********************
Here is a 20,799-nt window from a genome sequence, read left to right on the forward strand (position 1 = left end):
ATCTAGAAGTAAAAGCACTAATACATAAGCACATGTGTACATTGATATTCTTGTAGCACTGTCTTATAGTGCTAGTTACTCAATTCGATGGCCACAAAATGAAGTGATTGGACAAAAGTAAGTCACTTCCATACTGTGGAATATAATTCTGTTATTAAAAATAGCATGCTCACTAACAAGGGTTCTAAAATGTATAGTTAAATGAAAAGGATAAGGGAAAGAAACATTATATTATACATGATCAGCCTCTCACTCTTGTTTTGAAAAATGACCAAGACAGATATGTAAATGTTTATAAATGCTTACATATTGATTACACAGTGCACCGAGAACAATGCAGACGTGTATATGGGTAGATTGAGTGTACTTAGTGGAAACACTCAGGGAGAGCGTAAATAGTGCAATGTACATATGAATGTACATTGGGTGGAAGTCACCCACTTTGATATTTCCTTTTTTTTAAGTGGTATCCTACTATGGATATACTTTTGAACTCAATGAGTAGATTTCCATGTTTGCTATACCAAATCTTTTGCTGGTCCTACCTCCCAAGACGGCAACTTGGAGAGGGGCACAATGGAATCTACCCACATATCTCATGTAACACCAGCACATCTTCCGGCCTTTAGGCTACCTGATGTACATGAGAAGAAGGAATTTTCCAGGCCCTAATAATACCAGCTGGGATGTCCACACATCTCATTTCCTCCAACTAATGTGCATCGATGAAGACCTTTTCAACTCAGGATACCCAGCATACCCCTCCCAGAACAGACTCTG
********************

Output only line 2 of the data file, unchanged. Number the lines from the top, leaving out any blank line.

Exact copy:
ATCTAGAAGTAAAAGCACTAATACATAAGCACATGTGTACATTGATATTCTTGTAGCACTGTCTTATAGTGCTAGTTACTCAATTCGATGGCCACAAAATGAAGTGATTGGACAAAAGTAAGTCACTTCCATACTGTGGAATATAATTCTGTTATTAAAAATAGCATGCTCACTAACAAGGGTTCTAAAATGTATAGTTAAATGAAAAGGATAAGGGAAAGAAACATTATATTATACATGATCAGCCTCTCACTCTTGTTTTGAAAAATGACCAAGACAGATATGTAAATGTTTATAAATGCTTACATATTGATTACACAGTGCACCGAGAACAATGCAGACGTGTATATGGGTAGATTGAGTGTACTTAGTGGAAACACTCAGGGAGAGCGTAAATAGTGCAATGTACATATGAATGTACATTGGGTGGAAGTCACCCACTTTGATATTTCCTTTTTTTTAAGTGGTATCCTACTATGGATATACTTTTGAACTCAATGAGTAGATTTCCATGTTTGCTATACCAAATCTTTTGCTGGTCCTACCTCCCAAGACGGCAACTTGGAGAGGGGCACAATGGAATCTACCCACATATCTCATGTAACACCAGCACATCTTCCGGCCTTTAGGCTACCTGATGTACATGAGAAGAAGGAATTTTCCAGGCCCTAATAATACCAGCTGGGATGTCCACACATCTCATTTCCTCCAACTAATGTGCATCGATGAAGACCTTTTCAACTCAGGATACCCAGCATACCCCTCCCAGAACAGACTCTG